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Cabbage palm

( Anthocleista nobilis )

 

Family

Loganiaceae

 

Synonyms

cabbage tree, bontodi, fante, awudifoakete, ashanti, wasaw, hororoho

 

Character

antiparasitic, astringent, antibacterial

 

Description

The cabbage palm tree has a light grey bark and produces oblong, dark green leaves with white, fleshy flowers. Its fruit consists of an oblong berry with numerous brown seeds. It is found in northwestern forested areas of Africa.

 

Phytochemistry

The bark contains the alkaloids brucine and loganine.

 

Traditional rain forest use

In areas of Ghana, cabbage tree bark is boiled and the extract which remains is used to treat intestinal disorders, worms, and hemorrhoids. The Fantis people take root bark extracts of this plant and combine them with red pepper and ginger to use as an enema preparation for the treatment of a hernia. Bark decoctions and infusions are used for gonorrhea and sitz baths are used for colic and abdominal pain. Various tribes would make a pulp out of the bark for enemas used to treat intestinal parasites in children. tribes of the Central African Republic used cabbage palm's green leaves in powder form to treat ulcers. The leaves mixed with lemon were especially popular in areas of Sierra Leone for uterine disorders. Baths made from whole plant teas were used for skin infections and conjunctivitis.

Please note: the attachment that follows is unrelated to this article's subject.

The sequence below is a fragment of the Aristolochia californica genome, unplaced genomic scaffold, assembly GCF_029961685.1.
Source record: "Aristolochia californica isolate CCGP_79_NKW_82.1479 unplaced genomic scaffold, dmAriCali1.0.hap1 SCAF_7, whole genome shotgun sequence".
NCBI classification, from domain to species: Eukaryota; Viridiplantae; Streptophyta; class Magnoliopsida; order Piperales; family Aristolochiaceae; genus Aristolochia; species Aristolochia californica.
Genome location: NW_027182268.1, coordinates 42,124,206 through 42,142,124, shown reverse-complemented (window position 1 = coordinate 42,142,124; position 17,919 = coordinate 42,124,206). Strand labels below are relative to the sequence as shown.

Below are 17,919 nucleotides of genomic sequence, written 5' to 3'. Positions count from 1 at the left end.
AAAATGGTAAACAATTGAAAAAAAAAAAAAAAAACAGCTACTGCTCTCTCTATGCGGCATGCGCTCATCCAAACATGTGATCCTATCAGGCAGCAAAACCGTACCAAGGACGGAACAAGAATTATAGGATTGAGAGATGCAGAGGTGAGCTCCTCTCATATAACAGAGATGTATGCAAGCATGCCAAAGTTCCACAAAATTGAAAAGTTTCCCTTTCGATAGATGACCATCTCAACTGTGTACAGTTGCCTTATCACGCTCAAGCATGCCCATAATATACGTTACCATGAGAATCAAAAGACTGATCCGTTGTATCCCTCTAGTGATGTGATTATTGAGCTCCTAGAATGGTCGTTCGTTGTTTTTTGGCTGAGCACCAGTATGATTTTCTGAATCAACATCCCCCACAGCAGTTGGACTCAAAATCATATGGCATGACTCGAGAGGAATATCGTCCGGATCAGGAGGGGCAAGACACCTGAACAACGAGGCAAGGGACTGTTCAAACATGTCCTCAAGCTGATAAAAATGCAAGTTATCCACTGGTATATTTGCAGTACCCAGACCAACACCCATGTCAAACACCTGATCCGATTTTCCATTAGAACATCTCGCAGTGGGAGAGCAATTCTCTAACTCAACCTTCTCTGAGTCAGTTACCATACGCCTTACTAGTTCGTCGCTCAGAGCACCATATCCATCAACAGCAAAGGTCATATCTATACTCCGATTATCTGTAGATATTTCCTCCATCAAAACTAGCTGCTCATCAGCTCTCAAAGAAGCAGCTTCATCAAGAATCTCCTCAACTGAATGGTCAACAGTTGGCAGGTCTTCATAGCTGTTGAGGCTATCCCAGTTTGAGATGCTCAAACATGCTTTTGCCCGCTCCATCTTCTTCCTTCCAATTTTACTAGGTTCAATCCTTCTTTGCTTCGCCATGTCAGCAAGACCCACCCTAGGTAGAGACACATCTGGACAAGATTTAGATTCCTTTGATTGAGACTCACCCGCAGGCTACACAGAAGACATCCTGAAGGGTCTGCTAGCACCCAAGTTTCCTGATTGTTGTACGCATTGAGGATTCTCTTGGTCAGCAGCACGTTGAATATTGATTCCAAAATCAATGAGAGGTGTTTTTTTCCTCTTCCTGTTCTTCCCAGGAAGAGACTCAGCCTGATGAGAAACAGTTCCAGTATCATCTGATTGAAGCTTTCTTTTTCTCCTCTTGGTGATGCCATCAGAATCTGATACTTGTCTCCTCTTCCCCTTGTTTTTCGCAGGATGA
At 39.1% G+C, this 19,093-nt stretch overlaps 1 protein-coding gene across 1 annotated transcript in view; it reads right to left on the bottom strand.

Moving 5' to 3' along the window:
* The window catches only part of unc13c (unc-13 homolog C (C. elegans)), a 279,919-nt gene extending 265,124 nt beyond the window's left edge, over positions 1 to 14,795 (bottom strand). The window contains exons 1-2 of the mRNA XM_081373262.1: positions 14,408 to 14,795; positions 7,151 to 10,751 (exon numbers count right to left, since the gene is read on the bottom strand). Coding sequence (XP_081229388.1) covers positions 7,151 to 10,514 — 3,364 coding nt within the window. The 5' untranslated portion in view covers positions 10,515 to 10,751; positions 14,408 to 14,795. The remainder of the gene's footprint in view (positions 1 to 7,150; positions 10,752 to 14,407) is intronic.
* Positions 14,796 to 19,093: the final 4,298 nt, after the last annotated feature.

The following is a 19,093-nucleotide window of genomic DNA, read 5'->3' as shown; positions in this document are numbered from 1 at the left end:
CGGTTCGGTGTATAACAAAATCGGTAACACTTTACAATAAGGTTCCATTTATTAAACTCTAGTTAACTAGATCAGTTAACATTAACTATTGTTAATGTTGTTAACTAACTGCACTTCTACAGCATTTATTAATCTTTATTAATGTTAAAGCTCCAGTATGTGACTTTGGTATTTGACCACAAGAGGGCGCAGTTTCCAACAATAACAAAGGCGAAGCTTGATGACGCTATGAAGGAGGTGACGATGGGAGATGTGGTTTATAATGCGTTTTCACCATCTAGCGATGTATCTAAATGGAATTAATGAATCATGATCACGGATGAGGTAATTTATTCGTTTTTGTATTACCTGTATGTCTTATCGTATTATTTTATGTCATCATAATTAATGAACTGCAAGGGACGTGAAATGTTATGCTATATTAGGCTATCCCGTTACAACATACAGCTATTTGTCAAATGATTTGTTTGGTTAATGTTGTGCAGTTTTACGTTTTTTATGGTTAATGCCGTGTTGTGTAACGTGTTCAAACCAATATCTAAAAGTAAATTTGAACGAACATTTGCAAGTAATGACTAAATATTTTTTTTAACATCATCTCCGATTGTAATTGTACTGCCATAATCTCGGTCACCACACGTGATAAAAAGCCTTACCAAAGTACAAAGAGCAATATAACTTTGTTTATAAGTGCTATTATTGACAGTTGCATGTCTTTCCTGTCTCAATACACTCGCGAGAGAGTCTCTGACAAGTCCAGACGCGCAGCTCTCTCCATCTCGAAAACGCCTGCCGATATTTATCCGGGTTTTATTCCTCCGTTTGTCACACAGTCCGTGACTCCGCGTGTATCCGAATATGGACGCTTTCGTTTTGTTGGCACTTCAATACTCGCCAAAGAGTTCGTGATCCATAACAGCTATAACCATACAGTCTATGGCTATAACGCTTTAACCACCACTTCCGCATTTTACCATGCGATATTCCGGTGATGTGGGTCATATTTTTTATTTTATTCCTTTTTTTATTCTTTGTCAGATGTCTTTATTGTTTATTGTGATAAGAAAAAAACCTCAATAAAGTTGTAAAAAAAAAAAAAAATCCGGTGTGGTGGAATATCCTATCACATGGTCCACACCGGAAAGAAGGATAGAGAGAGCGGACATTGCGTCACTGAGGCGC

Modern medicinal applications

Alcohol extracts of the root bark are used to treat blood sugar disorders such as hypoglycemia and diabetes. Compounds found in cabbage palm seem beneficial for obese diabetics who also suffer from high blood pressure. Decoctions of the root have also been used to treat fever. this particular plant is been used in Gabon and other areas as a medicinal staple.

 

Safety

This herb is not currently available for consumer use in this country, and has yet to be assessed for safety. Anecdotal reports indicate that the plant can be poisonous.

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